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In diplomatic affairs, unwritten rules aren’t really rules at all. Traditions are respected until they are not respected anymore.
Such is the case of the IABD, the Inter-American Development Bank. Since 1959, its presidency has been held by Latin Americans. But for the election of new authorities, scheduled for the weekend after September 11, Donald Trump decided to back Cuban American Mauricio Claver-Carone as his presidential candidate.
Claver-Carone is a North American who knows the continent well. The Castro-friendly left sees him as a despicable “gusano” due to his ties to the Cuban diaspora, made palpable in his positions on the divisive matter of Venezuela.
The ravaged Caribbean nation is a constant source of conflict for Alberto Fernández. And to heat up matters even more, Fernández also has a candidate of his own for the IABD: Gustavo Béliz.
Béliz is a man who has always liked to cultivate an aura of honesty, but who worked in the early days of the Menem and Kirchner administrations, not known for being too fond of cleanliness. He lost his place near the Kirchners after an ultimatum to Néstor saying it was either him or Jaime Stiuso, then leader of the country’s spy agency. It was easy to see why Kirchner chose the latter.
Today, Béliz cultivates a low profile within the cabinet. He is the visionary, the man who focuses on strategic matters beyond the day-to-day drudge that makes the headlines. And he is permanently consulted by Fernández, for whom he acts as a central advisor.
Claver-Carone vs. Béliz
Fernández is acting like a crusader in his decision to block Trump’s plans. But this puts him in a difficult position, between his Puebla Group sympathies and his pending negotiations with the IMF, whose decisions Trump can turn around on a dime.
Trump made a disastrous investment greenlighting IMF loans to help Macri’s re-election bid. But states have a legal continuity, so Alberto Fernández has to pay back a debt that was only created to beat him — because of who his running mate was.
The need to reach an agreement with the IMF doesn’t necessarily mean that Fernández will behave like a quiet gentleman towards them. He will still back Béliz against Claver-Carone. And he will use the story of the pandemic as the perfect cover, arguing that the IADB election needs to be postponed from September 2020 to March 2021 because of it. His hope is that Trump will lose to Joe Biden in the meantime, ending the momentum of Claver-Carone’s candidacy.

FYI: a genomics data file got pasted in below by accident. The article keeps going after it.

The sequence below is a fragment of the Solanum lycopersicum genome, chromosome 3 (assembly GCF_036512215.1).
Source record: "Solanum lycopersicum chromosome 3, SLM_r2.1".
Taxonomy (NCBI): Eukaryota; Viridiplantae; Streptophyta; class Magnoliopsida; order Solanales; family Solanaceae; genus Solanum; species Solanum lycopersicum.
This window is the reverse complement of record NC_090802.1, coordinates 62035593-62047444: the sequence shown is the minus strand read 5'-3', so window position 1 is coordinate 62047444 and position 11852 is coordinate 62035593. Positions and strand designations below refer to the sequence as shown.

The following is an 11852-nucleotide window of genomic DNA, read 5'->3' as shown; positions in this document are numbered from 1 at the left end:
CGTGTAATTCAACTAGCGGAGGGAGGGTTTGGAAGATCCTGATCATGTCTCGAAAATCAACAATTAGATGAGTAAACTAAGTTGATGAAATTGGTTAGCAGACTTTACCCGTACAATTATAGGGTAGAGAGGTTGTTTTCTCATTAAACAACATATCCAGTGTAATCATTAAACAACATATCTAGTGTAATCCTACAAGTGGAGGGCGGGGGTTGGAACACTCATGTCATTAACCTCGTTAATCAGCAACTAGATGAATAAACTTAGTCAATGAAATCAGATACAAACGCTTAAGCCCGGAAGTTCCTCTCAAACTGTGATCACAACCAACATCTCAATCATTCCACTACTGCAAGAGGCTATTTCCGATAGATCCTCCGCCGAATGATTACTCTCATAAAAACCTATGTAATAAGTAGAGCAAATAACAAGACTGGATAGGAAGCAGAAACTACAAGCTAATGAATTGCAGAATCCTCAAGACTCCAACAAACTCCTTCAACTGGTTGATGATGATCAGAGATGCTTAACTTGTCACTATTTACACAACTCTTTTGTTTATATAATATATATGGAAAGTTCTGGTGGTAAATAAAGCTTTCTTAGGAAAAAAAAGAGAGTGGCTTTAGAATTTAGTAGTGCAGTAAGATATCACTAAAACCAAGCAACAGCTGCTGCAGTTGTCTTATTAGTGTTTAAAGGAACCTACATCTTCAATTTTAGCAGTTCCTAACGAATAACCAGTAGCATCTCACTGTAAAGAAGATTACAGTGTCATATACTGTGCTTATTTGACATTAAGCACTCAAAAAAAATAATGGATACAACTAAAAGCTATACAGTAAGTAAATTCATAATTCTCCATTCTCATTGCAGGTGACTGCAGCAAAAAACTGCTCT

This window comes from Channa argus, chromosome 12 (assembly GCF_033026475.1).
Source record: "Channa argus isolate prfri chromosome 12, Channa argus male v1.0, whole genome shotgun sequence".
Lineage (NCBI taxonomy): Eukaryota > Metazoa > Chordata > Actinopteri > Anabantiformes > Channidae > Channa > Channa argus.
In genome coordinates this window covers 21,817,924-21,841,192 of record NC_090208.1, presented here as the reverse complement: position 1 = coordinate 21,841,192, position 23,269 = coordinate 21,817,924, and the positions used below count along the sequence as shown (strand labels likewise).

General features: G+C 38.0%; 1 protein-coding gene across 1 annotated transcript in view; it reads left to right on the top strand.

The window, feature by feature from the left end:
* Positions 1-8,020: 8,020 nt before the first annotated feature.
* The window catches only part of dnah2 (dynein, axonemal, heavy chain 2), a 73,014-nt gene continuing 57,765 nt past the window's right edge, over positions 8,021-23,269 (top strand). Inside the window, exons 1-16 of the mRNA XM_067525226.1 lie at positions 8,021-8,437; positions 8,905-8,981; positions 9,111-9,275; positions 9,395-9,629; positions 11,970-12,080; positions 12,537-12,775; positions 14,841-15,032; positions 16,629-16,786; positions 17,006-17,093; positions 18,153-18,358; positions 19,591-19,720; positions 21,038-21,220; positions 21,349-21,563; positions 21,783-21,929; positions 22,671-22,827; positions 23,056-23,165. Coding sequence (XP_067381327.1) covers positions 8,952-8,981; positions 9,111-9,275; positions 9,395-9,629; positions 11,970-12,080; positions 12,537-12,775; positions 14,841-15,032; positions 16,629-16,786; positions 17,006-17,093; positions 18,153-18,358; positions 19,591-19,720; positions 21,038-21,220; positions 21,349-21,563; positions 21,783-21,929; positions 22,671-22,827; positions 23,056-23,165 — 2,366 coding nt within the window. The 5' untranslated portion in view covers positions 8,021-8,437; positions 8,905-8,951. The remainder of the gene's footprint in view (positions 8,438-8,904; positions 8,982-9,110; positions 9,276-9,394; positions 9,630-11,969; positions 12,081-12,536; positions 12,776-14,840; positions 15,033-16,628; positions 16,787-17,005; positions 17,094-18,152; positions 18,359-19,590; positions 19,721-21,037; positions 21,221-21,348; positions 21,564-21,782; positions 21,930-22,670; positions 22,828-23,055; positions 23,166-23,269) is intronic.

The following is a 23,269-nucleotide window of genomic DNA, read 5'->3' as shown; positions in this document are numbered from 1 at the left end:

Here, Fernández is behaving a bit like the optimists in Voltaire’s Candide. He has also hired Thomas Shannon as a rented lobbyist to do his bidding in Washington, as if that could soften the heart of Trump or that of his ever-changing staff. It’s a risky bet, similar to others he’s made in the past.
Allies for the gamble
Fernández’s best ally in the continent is Mexico’s Manuel López Obrador, who even helped him with a phone call to his Blackrock friend Larry Fink, nudging him into settling Argentina’s debt restructuring process.
Before December’s inauguration, Fernández had lunch with Claver-Carone in Mexico. Those who try to build up the President’s image say that Claver-Carone asked him for a favor, and Fernández gave him twice what he wanted. The favor was to intercede before Venezuela’s Nicolás Maduro for the liberation of an American citizen – and Maduro ended up freeing two.
So Fernández felt Claver-Carone was being ungrateful when he stormed out of his inauguration a few days later, after finding out Venezuela’s former vice president Jorge Rodríguez was also in attendance. Washington sees Rodríguez as one of the masterminds behind electoral fraud in Venezuela, which has led to protests, state repression and death.
For his crusade, Fernández is counting on the support of a minority of European Union countries, plus the surprising addition of Chile through President Sebastián Piñera, and — he believes — that of México through López Obrador, whom Fernández has described as the only other regional leader that “wants to change the world”. But López Obrador and Trump are inextricably linked today.
Apart from that list, Argentina also has Brazil, Peru, Uruguay, Paraguay, Colombia and a few other regional allies on its side. But the whole gambit of postponing the IADB vote until March is predicated on the premise of a Biden victory in November. And gambling can sometimes backfire.
What is not yet clear is what bet Vice President Cristina Fernández de Kirchner is preparing. She follows Fernández’s candidly optimistic maneuvers from a distance, with a disdainful air of skepticism.
She is waiting, perhaps, for the right opportunity to announce a change of direction, moving closer to Russia and —especially — China, in ideological and commercial respects. The impression she left on Vladimir Putin and Xi Jinping was certainly better than that of Macri, who tried to earn their good graces with small talk about football.
Her preference for China is already raising concerns among Belgian and Brazilian diplomats. Multiple embassies are trying to understand the real reasons behind the postponement of a key call for tender. The decision on who controls the Hidrovia, used to ship Argentine products across the world, one of the few businesses who are still profitable and produce a daily cashflow in the country, is being postponed from 2021 to 2022. And behind this is the possibility of sidelining Brussels or Antwerp, and opting instead for Shanghai.
In the eight years of her presidency, the US made a costly geopolitical mistake in denying Argentina’s current Vice President of a formal state visit to Washington. It was Argentina’s current Ambassador to the US, Jorge Argüello — the same man that now suggested hiring Shannon as a lobbyst — who, more than a decade ago, was given the task of securing an invitation for Fernández de Kirchner.
The invitation never came, and revenge could now be swift.